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Counting the cost of supply chain disruption

Ineffective management of supply chain is exposing organisations to severe disruptions and the high financial costs incurred as a result.

One in three organisations has experienced cumulative losses of over €1 million during the last year as a result of supply chain disruptions. It is according to a report published by the Business Continuity Institute and supported by Zurich Insurance Group.

The report showed that, despite a decrease in the percentage of organisations that experienced at least one disruption (70% from 74%), those organisations suffered more of them, with the percentage of organisations that experienced at least eleven disruptions during the year, increasing from 7% to 22%.

The increased cost of disruption could be attributed to significant increases in the loss of productivity (68% up from 58% in 2015), cost of working (53% up from 39%) and damage to brand or reputation (38% up from 27%), all as a result of supply chain disruptions. 43% of organisations do not insure these losses, meaning that they are bearing the full brunt of the cost themselves.

Arguably one of the reasons for the increase in the number of disruptions for many organisations is that fewer of them are maintaining adequate visibility over their supply chain, with the percentage of organisations that do so, decreasing from 72% in 2015 to 66% this year. This could have major consequences when it comes to managing the supply chain and ensuring that disruptions are minimised.

The report concludes that ensuring supply chain visibility remains one of the biggest challenges to organisations with the data showing increased dependencies between suppliers and downstream organisations, reinforcing the need for organisations to understand their supply chain in more depth, identify key suppliers and improve reporting of disruptions.

The report also highlights that top management commitment is required in driving supply chain resilience and performance. The findings affirm how leadership input can significantly influence good practice and help build an appropriate organisational culture and structure.

Other findings of the report include:

  • 41% of disruptions occur with the immediate supplier, compared to 50% last year, however 40% of respondents report that they do not analyse the source of disruption.
  • The percentage of organisations reporting losses in excess of €1 million from a single incident remains static at 9%.
  • Unplanned IT and telecommunications outage remains the top cause of disruption with loss of talent/skills moving up to 2nd place from 6th in 2015. The remaining members of the top five causes of disruption were outsourcer failure, transport network disruption and cyber-attack/data breach.
  • The top five consequences of disruption are loss of productivity, increased cost of working, customer complaints received, service outcome impaired and damage to reputation/brand.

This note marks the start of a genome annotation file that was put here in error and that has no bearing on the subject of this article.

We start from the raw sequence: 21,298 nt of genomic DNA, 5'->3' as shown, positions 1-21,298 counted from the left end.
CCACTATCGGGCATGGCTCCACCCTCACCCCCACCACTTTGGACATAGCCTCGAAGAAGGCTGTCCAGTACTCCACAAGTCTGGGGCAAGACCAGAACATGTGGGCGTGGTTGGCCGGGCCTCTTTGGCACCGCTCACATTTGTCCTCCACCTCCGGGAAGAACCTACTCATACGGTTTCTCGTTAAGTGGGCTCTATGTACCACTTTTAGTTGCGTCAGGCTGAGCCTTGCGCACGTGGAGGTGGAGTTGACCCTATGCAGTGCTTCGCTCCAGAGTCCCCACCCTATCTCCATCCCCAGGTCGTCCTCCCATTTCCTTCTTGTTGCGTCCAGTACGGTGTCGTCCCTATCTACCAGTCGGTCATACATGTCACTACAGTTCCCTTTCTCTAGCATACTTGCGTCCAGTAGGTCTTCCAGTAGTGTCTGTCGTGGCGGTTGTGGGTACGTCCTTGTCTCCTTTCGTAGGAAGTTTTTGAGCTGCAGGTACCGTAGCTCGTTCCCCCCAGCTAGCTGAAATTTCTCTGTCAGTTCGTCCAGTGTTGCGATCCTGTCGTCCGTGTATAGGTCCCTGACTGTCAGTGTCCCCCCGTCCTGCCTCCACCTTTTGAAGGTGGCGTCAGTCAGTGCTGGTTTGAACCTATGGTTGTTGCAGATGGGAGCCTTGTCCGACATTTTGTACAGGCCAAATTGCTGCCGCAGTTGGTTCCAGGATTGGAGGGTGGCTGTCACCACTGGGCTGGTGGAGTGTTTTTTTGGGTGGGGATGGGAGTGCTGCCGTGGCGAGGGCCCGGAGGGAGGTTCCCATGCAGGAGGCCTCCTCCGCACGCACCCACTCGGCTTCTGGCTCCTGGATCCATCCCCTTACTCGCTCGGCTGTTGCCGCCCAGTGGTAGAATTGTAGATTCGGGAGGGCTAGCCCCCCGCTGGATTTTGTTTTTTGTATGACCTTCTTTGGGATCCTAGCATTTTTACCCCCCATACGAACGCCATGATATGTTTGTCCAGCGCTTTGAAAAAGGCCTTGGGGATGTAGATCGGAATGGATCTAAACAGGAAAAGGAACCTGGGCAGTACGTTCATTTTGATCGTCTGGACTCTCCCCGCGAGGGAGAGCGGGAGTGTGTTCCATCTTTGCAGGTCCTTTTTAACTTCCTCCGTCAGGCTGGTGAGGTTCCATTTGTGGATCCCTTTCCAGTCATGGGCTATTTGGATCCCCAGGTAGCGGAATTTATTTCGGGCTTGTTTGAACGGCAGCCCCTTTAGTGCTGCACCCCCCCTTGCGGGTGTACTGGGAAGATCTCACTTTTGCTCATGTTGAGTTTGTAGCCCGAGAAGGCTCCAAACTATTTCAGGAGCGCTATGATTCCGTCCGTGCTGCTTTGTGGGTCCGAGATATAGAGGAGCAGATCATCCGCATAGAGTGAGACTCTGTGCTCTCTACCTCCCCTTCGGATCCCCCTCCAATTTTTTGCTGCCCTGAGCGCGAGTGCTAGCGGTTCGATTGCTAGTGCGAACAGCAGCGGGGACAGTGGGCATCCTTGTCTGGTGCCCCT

• Only a little over a quarter of respondents (27%) report high top management commitment to supply chain resilience, a worrying decrease from last year’s 33%.
  • Just less than three quarters of respondents (73%) report having business continuity arrangements in place to deal with supply chain disruptions.

Patrick Alcantara DBCI, Senior Research Associate at the BCI and author of the report, commented: “Our study reinforces observations about the growing cost of supply chain disruptions and its negative impact on an organisation’s reputation. More than ever, it is important to focus on supply chain, identify areas of risk, and deploy appropriate arrangements which increase resilience. Business continuity has an essential role to play in this. Our research abundantly shows how business continuity professionals, working with their supply chain counterparts, can build supply chain resilience and direct management efforts in this area.”

Nick Wildgoose, Global Supply Chain Product Leader at Zurich Insurance Group, commented: “Adequate supply chain resilience is a prerequisite for improving organisational performance. You need senior management support to achieve this, in terms of breaking down the organisational silos and providing appropriate resources. The businesses that invested in this area have recognised that there is a compelling business case to do this and are seeing the benefits.”

For the last eight years, the BCI Supply Chain Resilience Report in partnership with Zurich Insurance Group has provided valuable insight into supply chain disruption and benchmarked the business continuity arrangements of organisations in this area. It has also demonstrated how specific key behaviours reinforce good practice and build an organisational culture, contributing to supply chain resilience and performance.

This article has been authored by Patrick Alcantara DBCI, Senior Research Associate, BCI